Supporting the House

Getting the 880 pound, 33.3 foot long steel I-beams into the basement of the house was a big step accomplished, but simply having them in the basement of course did nothing to actually structurally improve or support the house!  Lifting them into position was not very straightforward as our house was built in two parts at two different times.

The northeast half of the house is the “original”, built over 100 years ago.  Some 10 or 12 years later, there was an addition added, now the south-west half of the house.  The house was moved from town to the acreage property and put on a new foundation in 2007, by the owners previous to us.  When it was put on the foundation, two large wooden beams were used.

(Unfortunately, notches were cut out of the beams, weakening them; in addition the teleposts supporting the beams were sitting on blocks of wood with no footings to support them.  Hence, our decision to pour proper footings for support posts and replace the wooden beams.)

One of those wooden beams straddled the adjoining walls of the original house and the 1918 addition.  In order to properly support both, one of our I-beams had to go in the exact same spot but if we simply removed the wood beam, neither that entire end of the original house nor the addition would have any structural support whatsoever — a risky business indeed!

John’s solution was to:

  1.  put up one of the I-beams temporarily on the northeast side of the wood beam, to support the house where it joined the addition;
  2. use a large wooden post as a partial temporary beam to support the addition;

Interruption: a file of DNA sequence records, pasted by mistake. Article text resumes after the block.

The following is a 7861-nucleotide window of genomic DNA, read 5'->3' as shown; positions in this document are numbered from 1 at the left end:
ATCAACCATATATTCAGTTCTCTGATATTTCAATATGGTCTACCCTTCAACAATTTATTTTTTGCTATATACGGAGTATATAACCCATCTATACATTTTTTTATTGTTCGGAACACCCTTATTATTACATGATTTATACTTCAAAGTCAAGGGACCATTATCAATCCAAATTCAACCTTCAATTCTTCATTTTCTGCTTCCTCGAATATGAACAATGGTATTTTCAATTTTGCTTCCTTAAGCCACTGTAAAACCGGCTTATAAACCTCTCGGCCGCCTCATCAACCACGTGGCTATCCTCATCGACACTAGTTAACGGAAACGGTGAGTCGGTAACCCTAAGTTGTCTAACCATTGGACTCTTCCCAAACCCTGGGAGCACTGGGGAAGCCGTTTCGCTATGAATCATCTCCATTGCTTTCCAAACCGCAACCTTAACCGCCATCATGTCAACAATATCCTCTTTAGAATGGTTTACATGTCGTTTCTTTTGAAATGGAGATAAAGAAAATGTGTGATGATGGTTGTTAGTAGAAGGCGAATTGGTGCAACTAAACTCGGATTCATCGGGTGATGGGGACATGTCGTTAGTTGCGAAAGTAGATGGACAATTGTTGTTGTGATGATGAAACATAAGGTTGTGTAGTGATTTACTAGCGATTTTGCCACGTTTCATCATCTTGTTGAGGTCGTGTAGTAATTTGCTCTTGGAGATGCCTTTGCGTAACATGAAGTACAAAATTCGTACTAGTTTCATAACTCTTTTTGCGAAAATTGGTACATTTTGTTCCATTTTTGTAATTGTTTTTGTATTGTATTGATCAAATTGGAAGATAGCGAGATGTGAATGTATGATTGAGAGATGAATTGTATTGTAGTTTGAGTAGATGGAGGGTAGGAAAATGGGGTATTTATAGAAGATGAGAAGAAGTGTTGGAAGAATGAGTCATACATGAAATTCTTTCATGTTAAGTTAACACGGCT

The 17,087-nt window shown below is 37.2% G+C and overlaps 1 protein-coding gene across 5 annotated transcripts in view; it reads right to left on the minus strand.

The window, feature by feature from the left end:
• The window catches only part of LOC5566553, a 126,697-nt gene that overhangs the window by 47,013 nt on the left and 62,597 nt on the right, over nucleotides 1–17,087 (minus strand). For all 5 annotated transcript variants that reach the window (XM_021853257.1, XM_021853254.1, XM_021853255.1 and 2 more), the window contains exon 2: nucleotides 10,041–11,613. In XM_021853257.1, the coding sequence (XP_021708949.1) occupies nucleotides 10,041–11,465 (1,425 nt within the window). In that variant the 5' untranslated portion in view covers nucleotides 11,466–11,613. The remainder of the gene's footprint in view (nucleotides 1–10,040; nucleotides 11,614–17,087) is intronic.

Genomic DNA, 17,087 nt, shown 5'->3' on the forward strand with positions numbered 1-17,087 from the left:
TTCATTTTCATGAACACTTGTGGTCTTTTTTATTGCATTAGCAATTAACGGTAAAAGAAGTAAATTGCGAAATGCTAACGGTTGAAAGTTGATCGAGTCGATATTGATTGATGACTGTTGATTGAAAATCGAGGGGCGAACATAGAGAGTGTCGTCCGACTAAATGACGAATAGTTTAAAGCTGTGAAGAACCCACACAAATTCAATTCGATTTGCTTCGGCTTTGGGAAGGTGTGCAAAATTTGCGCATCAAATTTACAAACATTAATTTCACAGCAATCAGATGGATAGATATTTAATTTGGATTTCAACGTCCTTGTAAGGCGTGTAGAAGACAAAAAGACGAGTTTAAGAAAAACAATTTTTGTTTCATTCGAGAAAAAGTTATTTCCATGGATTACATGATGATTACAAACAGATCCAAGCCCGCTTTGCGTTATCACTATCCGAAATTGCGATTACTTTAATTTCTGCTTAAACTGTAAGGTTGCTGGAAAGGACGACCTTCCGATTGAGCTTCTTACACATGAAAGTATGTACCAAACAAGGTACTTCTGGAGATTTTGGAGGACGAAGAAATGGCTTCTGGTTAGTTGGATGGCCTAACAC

3. then remove the first wood beam; and
  4. finally put up the other I-beam in its permanent location where the first wood beam had been. 
steel I-beams and wood beams

A view of the beams in the basement, halfway through the process

After that was all done, the temporary wooden beam  also had to be removed, while the I-beam which had been temporarily supporting the addition was lowered and moved over to its own permanent location under the middle of the original house.

Sounds simple but it took quite a month of Sundays to get it all done.  The I-beams were in the basement in early October and it was October 30th before the one I-beam was in its permanent location, doing what it is supposed to do.  Of course, with the amount of time and money going into the house, the structural integrity is pretty important!

When it comes time to develop the basement, we will also enjoy the fact that there are only two posts dividing up the space, instead of the seven we started out with.

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One Response to Supporting the House

  1. Pingback: Earth Day: Reusing lath, insulation and stucco | prairiewoods

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